Opinion

Oil and soup don’t mix: Why souping paintings is harming climate activism

On Oct. 14, British climate activism group Just Stop Oil entered the spotlight by throwing a can of tomato soup on Van Gogh’s famous Sunflowers painting at the London National Gallery. Although the glass-protected painting was unharmed, the action spurred a wave of outrage, to which the protesters systematically responded with a signature phrase: “What is worth more, art or life?”

To this I ask: Why do I have to choose? Why can’t I have both art and life? It seems obvious that we should not have to choose between the two, and that artistic creation is another powerful means for activism. 

Yes, I might be critical about the means used by Just Stop Oil to spread their message, but the case for their ideas needs to be made. It is important to stress that the painting was intentionally left unharmed in order to shine light on a hypocritical contradiction within our society. As soon as people learned that activists had thrown soup on a Van Gogh painting, social media was flooded with reactions of horror. In the meantime, 10 million children in Pakistan were in urgent need of lifesaving support caused by one of the most devastating climate disasters in the country’s history—but the outcry was not nearly as loud. 

This raises questions about Just Stop Oil’s actions and subsequent condemnation, as maybe they are not directly the problem. In fact, maybe the problem is the media’s reaction, insensitive to the message conveyed and only focusing on an unharmed painting. Maybe the problem is headlines such as “Climate activists throw soup at Van Gogh’s ‘Sunflowers’” and articles devoid of nuance that only portray the group’s vandalism without mentioning what they are protesting against: The hundreds of licences about to be distributed by the British government for North Sea oil and gas projects. Most people who have heard about the soup incident have never heard about the British government’s disastrous intentions, which shows the failure of modern journalism to take decisive action in the fight for the climate. It is obviously easier for journalists to feed into the scandal and the instant buzz rather than tackling the real issues at play.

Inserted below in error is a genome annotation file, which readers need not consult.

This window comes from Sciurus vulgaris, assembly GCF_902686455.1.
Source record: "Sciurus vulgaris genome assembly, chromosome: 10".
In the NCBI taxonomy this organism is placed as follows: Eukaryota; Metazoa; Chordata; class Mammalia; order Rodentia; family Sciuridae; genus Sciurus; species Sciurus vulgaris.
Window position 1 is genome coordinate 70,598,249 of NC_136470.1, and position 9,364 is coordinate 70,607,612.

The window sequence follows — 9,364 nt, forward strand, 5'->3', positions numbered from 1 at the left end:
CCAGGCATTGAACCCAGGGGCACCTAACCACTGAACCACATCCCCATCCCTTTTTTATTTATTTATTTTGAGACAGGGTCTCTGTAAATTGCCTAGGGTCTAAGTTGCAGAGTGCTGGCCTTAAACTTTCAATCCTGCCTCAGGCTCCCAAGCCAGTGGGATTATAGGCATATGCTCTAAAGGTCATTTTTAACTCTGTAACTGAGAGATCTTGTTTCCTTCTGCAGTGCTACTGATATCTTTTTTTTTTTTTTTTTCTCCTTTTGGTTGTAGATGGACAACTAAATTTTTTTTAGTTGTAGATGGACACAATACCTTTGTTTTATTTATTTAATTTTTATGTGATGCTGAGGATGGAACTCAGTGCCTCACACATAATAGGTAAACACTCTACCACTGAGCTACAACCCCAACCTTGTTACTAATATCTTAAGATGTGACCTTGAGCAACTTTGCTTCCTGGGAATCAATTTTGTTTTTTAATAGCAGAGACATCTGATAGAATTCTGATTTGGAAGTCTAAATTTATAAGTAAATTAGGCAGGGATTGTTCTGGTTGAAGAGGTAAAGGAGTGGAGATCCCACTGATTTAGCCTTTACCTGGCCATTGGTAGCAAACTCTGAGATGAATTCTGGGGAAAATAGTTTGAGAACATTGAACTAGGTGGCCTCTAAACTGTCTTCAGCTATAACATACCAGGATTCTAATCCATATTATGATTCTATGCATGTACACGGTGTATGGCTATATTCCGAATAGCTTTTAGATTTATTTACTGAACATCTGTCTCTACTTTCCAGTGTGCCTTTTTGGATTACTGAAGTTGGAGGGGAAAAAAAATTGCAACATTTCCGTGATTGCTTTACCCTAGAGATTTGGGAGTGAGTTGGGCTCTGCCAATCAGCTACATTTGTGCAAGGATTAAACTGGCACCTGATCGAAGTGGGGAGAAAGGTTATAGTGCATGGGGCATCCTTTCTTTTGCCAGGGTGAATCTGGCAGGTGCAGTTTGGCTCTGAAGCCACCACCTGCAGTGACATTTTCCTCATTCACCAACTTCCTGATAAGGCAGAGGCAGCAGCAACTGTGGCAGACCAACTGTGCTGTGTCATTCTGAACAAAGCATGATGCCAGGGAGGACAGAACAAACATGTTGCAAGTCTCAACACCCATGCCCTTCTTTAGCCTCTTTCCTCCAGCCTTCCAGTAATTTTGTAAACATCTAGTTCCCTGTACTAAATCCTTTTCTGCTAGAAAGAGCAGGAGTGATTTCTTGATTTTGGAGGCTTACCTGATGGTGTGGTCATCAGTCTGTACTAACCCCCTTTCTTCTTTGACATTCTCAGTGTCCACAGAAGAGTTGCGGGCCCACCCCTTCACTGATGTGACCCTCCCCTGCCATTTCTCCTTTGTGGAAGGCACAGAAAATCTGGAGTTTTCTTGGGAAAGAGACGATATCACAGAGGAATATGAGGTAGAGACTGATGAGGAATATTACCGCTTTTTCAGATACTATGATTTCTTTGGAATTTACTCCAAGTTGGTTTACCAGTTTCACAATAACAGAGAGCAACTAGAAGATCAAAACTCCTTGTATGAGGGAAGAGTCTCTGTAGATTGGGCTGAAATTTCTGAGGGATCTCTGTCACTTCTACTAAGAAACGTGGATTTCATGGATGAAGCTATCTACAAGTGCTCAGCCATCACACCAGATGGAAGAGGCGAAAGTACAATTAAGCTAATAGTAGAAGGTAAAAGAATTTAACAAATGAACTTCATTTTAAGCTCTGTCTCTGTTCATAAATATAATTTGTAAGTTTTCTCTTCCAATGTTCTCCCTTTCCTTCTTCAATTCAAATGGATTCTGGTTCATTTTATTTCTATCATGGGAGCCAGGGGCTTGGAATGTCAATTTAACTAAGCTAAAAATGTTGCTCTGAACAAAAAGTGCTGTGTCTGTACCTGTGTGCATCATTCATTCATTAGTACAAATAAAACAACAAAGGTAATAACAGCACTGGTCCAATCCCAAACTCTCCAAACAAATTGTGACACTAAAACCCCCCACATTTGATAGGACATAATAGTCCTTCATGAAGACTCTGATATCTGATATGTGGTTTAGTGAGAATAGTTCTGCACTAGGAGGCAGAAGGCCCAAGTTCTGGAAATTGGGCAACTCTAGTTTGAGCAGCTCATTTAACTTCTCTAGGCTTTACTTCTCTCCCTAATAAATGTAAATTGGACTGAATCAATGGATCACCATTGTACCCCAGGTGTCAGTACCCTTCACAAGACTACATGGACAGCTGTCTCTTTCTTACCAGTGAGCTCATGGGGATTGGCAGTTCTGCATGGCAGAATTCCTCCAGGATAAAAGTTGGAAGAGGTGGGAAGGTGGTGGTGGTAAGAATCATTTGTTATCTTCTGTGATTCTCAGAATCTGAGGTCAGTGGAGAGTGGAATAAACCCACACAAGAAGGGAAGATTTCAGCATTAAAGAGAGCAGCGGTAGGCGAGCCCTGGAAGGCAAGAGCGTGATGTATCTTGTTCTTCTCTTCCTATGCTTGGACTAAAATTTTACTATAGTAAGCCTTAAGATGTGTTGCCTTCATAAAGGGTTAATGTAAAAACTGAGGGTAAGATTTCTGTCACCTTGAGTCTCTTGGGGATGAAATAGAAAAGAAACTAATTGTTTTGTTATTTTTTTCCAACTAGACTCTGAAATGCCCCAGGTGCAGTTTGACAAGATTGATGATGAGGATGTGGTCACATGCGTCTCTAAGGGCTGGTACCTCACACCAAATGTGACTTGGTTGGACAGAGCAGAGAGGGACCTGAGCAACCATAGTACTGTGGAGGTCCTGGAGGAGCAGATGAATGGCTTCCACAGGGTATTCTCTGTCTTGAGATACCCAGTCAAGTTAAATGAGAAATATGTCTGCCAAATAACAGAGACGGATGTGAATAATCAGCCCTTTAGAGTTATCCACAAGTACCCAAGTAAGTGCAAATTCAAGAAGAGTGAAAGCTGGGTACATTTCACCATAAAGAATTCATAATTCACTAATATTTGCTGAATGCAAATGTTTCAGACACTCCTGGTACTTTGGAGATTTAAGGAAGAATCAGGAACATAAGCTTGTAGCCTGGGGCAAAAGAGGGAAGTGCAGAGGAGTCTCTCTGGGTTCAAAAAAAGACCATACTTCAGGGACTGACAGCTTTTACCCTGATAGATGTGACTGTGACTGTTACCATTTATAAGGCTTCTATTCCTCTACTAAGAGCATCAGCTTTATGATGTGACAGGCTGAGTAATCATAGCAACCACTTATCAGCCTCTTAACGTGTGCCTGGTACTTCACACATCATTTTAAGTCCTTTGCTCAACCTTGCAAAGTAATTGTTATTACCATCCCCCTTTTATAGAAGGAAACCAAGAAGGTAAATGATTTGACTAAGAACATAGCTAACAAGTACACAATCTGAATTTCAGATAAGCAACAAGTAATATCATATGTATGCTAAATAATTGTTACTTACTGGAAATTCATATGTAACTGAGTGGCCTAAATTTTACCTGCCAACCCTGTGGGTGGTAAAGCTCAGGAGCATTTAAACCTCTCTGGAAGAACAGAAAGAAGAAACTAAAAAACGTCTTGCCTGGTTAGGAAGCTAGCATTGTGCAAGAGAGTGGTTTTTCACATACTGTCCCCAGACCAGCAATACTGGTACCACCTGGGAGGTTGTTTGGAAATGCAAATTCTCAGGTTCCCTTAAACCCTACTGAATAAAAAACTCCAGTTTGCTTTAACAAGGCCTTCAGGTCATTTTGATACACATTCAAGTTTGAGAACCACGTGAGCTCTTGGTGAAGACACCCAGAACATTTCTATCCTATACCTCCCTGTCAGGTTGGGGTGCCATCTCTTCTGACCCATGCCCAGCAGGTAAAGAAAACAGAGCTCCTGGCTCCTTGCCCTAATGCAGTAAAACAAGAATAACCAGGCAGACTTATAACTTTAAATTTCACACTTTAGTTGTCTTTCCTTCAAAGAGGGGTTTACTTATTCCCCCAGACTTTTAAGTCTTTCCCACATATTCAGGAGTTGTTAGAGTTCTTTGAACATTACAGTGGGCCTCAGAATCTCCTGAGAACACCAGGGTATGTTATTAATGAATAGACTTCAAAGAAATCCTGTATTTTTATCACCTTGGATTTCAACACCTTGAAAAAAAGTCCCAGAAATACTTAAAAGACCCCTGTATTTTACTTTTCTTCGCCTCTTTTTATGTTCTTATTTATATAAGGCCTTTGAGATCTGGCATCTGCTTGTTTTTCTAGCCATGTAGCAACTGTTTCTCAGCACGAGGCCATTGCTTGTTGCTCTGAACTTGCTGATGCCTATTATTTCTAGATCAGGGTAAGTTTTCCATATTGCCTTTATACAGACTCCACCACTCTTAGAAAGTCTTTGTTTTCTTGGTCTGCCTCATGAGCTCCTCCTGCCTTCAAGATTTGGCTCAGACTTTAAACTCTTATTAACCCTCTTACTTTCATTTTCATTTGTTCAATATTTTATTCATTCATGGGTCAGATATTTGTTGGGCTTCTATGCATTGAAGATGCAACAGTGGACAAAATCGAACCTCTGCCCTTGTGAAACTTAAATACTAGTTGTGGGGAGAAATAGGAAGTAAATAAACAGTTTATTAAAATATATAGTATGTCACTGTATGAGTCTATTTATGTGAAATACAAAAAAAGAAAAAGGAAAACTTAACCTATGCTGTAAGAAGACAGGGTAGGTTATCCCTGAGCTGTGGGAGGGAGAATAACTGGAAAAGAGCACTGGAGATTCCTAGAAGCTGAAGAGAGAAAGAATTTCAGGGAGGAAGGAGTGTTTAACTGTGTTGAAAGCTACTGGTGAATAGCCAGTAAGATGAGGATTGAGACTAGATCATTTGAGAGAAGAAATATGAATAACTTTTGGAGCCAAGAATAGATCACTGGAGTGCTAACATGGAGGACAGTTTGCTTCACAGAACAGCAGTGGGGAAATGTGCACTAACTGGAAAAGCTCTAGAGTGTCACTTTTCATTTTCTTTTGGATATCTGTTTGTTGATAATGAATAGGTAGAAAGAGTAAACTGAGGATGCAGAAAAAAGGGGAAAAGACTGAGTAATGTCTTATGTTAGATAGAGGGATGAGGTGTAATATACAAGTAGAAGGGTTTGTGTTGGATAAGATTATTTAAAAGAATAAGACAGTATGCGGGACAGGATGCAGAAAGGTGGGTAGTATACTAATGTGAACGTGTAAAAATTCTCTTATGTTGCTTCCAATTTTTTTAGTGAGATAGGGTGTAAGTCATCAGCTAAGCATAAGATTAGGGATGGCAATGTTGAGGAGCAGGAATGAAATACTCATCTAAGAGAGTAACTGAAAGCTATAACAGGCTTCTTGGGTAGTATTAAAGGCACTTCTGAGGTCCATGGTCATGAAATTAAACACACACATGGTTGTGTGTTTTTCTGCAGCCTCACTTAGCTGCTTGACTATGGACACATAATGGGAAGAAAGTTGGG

However, for anyone who did not research the group’s action further, Just Stop Oil’s last strike is just provocation for the sake of provocation, which, unfortunately, only leads to further discrediting of climate activism led by young figures. For those doubtful of recent climate movements, attacking such a beloved painting reinforces their depiction of climate activism as being performative.” The clock is ticking, and groups like Just Stop Oil do not have the time to wait for journalists to change their methods. Instead, it is time they focus on spreading their actual message, by learning how to frame issues so that they are properly covered by the media and sticking with traditional protest methods against the British government.


I am not arguing that climate activism must be clean and non-disruptive in order to be successful. Yet, I draw the line between disruption and destruction. The assault of a painting, even symbolically, is where activism loses its meaning, where it becomes nothing more than a bad publicity stunt meant to be trending on Twitter and disappear the day after. Better examples of climate activism have been seen here at McGill. Divest’s occupation of the Arts Building in March 2022 to demand the university cut their investments in fossil fuels, is a case in point. This action was the illustration of what climate activism should look like: Disruptive, thought-provoking, and pressuring the actual targets. So, I say, take to the streets, block the cars, scream as loud as you need so that people hear you. But—please don’t take my art, for oil and soup don’t mix.

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